This book starts with the main mystery of the bones under the bridge at Iron Lake, but it expands as the story continues and more elements come into play. There are corrupt officials and strange vandalism (plus some more surprises) that all seem part of the larger puzzle, but just how it all fits together isn’t clear at this point. This book does wrap up some key points, specifically whether the bones found belong to the missing Casey Maguire. But this is definitely a closely tied trilogy and there are many questions still unresolved that will play out over the next two books. I felt that the pacing worked well here. There is enough closure in both the mystery end and in terms of the relationship to feel like this story has a solid resolution, but it is also clear there are a lot of questions about what is going on in Lancaster Falls still to be explored. The final two books feature different couples, so I think it will be interesting to see how Scott continues the overarching storyline with different central characters. But after you start this one, you are definitely going to want to read this whole trilogy, which fortunately is already out in both audio and book form.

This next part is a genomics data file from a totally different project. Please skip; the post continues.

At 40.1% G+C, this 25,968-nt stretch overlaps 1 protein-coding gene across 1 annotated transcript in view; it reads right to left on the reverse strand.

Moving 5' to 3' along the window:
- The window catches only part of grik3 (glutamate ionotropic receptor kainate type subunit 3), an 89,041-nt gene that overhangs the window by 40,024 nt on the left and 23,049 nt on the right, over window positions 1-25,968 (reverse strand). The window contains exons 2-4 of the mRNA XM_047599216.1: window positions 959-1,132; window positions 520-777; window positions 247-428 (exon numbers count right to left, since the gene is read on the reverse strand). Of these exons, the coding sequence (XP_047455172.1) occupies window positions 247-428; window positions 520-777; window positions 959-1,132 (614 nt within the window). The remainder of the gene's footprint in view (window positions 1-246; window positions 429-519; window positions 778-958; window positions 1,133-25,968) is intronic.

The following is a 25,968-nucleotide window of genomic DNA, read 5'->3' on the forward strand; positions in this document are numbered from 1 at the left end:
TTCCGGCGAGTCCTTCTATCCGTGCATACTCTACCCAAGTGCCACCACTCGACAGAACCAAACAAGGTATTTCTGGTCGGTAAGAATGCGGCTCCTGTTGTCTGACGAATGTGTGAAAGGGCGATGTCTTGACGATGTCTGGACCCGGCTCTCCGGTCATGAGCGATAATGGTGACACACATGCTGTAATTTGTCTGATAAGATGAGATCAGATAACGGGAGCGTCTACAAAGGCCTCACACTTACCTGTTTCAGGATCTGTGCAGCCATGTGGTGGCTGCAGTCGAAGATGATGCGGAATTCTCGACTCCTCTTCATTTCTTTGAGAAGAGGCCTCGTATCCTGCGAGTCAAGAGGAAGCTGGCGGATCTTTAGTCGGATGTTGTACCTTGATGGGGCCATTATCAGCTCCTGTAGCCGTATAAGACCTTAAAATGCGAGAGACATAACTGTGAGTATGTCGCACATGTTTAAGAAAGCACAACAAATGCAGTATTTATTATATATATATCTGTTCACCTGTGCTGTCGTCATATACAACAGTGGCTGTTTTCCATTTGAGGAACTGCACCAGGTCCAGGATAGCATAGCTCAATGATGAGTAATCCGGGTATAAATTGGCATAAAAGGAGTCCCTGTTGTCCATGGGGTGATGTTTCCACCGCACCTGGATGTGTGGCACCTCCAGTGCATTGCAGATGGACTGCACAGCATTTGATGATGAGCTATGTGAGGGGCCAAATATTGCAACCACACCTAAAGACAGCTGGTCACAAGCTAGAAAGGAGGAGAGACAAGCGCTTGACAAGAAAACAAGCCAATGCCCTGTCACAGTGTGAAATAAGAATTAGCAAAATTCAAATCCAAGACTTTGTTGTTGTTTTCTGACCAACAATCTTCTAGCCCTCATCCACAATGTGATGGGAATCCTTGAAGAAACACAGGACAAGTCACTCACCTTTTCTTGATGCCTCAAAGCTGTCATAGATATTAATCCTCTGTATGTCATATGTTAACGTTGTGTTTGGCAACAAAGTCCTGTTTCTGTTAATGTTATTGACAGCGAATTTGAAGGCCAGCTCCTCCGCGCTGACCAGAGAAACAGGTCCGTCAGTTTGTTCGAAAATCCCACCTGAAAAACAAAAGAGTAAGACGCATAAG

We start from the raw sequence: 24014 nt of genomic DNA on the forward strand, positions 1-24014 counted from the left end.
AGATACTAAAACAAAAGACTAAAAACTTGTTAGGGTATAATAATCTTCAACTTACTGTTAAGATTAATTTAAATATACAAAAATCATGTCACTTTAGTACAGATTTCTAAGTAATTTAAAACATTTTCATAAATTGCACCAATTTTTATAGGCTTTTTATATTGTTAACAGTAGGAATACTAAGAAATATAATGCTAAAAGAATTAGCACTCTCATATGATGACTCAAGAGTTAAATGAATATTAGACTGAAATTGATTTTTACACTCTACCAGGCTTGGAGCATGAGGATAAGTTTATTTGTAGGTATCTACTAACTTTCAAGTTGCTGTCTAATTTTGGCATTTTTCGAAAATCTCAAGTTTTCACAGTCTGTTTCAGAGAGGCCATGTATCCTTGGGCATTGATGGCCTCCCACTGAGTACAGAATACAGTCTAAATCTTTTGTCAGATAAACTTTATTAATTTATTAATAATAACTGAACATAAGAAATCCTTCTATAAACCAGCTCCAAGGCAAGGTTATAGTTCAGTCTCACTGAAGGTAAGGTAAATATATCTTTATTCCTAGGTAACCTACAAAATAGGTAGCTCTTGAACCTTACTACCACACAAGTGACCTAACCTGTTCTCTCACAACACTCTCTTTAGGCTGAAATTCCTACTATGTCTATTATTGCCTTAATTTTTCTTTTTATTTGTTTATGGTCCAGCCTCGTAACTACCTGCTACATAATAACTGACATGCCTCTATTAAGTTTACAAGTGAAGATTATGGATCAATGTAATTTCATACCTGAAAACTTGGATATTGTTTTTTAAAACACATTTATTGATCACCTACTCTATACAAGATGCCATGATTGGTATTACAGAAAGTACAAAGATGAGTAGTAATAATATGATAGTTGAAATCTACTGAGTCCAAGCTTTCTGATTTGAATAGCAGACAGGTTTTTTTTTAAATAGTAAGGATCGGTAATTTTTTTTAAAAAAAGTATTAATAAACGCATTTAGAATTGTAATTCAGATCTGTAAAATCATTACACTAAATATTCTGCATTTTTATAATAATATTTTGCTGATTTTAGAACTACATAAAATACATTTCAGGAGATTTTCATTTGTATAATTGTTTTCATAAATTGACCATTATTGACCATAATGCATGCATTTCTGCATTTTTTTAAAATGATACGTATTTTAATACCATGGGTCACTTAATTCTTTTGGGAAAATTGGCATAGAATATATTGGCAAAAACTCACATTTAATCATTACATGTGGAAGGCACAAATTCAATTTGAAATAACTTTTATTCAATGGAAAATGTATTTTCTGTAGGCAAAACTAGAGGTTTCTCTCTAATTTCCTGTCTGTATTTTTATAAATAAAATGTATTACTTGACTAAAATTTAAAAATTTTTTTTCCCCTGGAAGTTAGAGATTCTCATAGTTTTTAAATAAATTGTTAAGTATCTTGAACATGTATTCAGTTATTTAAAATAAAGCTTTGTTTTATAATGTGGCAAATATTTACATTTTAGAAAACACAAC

I listened to his one in audio with narrator Sean Crisden. I think overall Crisden does a nice job and the narration was smooth and easy to enjoy. Crisden doesn’t have a huge range in terms of character voices, but there was enough differentiation to easily distinguish characters from one another. Sawyer and Chris have distinctly different voices that fit them well. Crisden uses each character’s voice for the overall narration of their POV chapters, not just for their dialog, which is a style I enjoy. It really helped me to feel in each of their heads, which works particularly well here as their inner voices are so different from each other. I did find Sawyer’s brother’s voice to be somewhat nasally and whiny sounding, to the point it was a little distracting. Given they are both supposed to be big men who look similar, I would have expected the voices to be a closer match. Crisden also speaks a little more rapidly than most narrators, enough so that at one point I checked to confirm I was listening at regular speed. His words often flow together as he speaks. I think it actually worked reasonably well, particularly for Sawyer, as the style fits his character, but I do think a little clearer diction would have helped in some parts. But overall, I enjoyed the narration and think it worked well for the book.

I ended up really enjoying this story and getting totally caught up in the mystery and the relationship. Within minutes of finishing it, I was off looking for books 2 and 3. I really can’t wait to dig into the next two books and can definitely recommend this one.